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Summer At Arnold Circus

August 13, 2017
by the gentle author

At this time of year, the canopy of trees over-arching Arnold Circus is an awe inspiring sight to behold, as if a forest clearing had been magically transported and placed at the centre of a maze of city streets. From within the tiny park you see the towering red brick mansion blocks framed by trees, imparting an atmosphere of lyrical romance entirely in tune with the Arts & Crafts ethos of Britain’s first Council Estate.

Yet, if you wander further within the Estate, you come upon satellite gardens contrived by the residents using old baths, canes and twigs as a means to create temporary vegetable plots among the yards between the buildings. The idiosyncratic forms of these curious contraptions hung with glinting things offer a sympathetic complement to the regularity of the architecture and it makes your heart leap to see cherished home grown vegetables nurtured so tenderly in unexpected circumstances.

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6 Responses leave one →
  1. August 13, 2017

    Yes its green stuff day today. I like lots of greenery within the city which has to cheer Londoners up, that’s it people more green the better it generates more clean air. London is greener than you think the city still deserves a better environment that will happen when there is only electric cars. I know London Plane trees are doing their stuff removing pollution. We are seeing more motivation green-wise n town now that’s nice, end of rant. Poet John

  2. Dean Armond permalink
    August 13, 2017

    Arnold Circus is always glorious but the photos of the vegetable gardens created by locals were wonderful.

    Another great article, thank you Gentle Author!

  3. Wendy Lowe permalink
    August 13, 2017

    One of my favourite places. Wonderful photos and article. Thank you.

  4. August 13, 2017

    I came to Arnold Circus on my personal off-beat tourist trail, a few years after watching the marvellous the BBC/Open University’s ‘The Secret History of our Streets’, an update on Booth’s C19th survey of the Life and Labour of the People in London ‘. Whilst it was of real interest to see the capital’s first ever council housing, what really surprised me was how utterly peaceful it was to sit on a bench in the little raised park. At the risk of seeming fey, I later discovered that, according to London folk law, the circus marks the end of ancient ley line. Perhaps that explained it, or perhaps it was the combination of a well established community combined with enlightened architectural and social planning.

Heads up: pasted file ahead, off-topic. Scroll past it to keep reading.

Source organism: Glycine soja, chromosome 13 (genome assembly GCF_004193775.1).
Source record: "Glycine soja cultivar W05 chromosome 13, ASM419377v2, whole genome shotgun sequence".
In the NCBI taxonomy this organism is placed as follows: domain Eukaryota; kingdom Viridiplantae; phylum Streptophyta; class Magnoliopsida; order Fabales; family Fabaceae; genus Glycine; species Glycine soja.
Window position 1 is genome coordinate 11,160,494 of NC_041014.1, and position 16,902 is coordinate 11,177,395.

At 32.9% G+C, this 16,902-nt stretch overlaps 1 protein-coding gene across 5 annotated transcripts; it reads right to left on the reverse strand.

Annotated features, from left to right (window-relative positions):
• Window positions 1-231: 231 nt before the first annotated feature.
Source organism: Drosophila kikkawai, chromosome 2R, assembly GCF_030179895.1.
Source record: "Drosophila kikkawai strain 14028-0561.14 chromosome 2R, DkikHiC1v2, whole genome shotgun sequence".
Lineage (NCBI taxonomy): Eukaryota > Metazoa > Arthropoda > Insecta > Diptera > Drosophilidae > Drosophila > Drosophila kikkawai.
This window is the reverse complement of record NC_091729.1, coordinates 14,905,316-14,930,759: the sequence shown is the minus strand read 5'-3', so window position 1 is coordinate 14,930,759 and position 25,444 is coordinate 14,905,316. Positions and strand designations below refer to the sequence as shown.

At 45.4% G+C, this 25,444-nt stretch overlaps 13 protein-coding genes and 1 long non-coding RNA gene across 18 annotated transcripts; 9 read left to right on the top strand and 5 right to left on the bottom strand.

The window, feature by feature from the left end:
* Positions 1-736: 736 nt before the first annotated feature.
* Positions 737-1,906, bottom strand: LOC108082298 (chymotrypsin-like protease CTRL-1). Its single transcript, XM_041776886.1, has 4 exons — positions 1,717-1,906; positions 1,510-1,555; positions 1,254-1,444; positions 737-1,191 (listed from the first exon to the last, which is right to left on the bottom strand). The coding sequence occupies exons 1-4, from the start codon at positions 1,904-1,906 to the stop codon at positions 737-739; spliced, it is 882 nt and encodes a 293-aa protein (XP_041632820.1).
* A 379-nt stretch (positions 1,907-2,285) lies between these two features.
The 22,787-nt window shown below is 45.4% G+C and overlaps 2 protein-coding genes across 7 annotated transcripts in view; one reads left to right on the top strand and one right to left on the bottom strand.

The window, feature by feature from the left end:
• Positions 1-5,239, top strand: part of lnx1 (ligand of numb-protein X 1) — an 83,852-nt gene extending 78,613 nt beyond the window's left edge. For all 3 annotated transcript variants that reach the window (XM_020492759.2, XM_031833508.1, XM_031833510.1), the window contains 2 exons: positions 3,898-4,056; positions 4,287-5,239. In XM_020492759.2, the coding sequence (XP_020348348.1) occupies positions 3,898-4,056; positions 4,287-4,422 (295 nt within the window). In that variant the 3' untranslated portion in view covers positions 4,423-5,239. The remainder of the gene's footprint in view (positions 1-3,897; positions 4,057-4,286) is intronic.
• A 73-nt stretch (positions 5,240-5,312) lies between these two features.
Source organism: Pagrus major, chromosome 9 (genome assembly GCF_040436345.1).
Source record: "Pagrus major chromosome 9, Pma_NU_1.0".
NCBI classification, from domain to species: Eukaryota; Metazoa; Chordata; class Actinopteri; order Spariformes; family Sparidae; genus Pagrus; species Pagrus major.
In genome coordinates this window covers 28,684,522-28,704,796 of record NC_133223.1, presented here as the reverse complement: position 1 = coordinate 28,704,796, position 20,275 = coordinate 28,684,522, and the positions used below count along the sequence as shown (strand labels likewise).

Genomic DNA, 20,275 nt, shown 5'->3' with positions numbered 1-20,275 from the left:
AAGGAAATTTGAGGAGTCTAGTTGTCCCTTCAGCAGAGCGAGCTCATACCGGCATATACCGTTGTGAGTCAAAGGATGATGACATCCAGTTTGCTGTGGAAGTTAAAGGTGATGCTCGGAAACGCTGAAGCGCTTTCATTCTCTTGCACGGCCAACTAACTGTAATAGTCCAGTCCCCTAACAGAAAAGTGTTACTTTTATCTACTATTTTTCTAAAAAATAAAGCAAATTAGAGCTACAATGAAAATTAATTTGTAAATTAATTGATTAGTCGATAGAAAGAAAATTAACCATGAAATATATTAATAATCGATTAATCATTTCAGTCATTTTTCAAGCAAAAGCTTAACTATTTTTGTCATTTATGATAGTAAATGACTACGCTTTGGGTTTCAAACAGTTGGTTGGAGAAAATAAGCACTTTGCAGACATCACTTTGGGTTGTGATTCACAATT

Mystical, municiple or the result of some kind of urban alchemy, the circus is a true city oasis.

  5. Greg Tingey permalink
    August 13, 2017


  6. Marcelle Garner permalink
    August 14, 2017

    I think that the history of Arnolds Circus is a sad one .It was originally built to house people from the slums but the rent was far too high for the majority & very few people were able to go there .They ended up in even more crowded slums as theirs had been demolished to make way for these flats.Now I believe that they are privately owned & cost a fortune to buy .As usually those who are in desperate need miss out.

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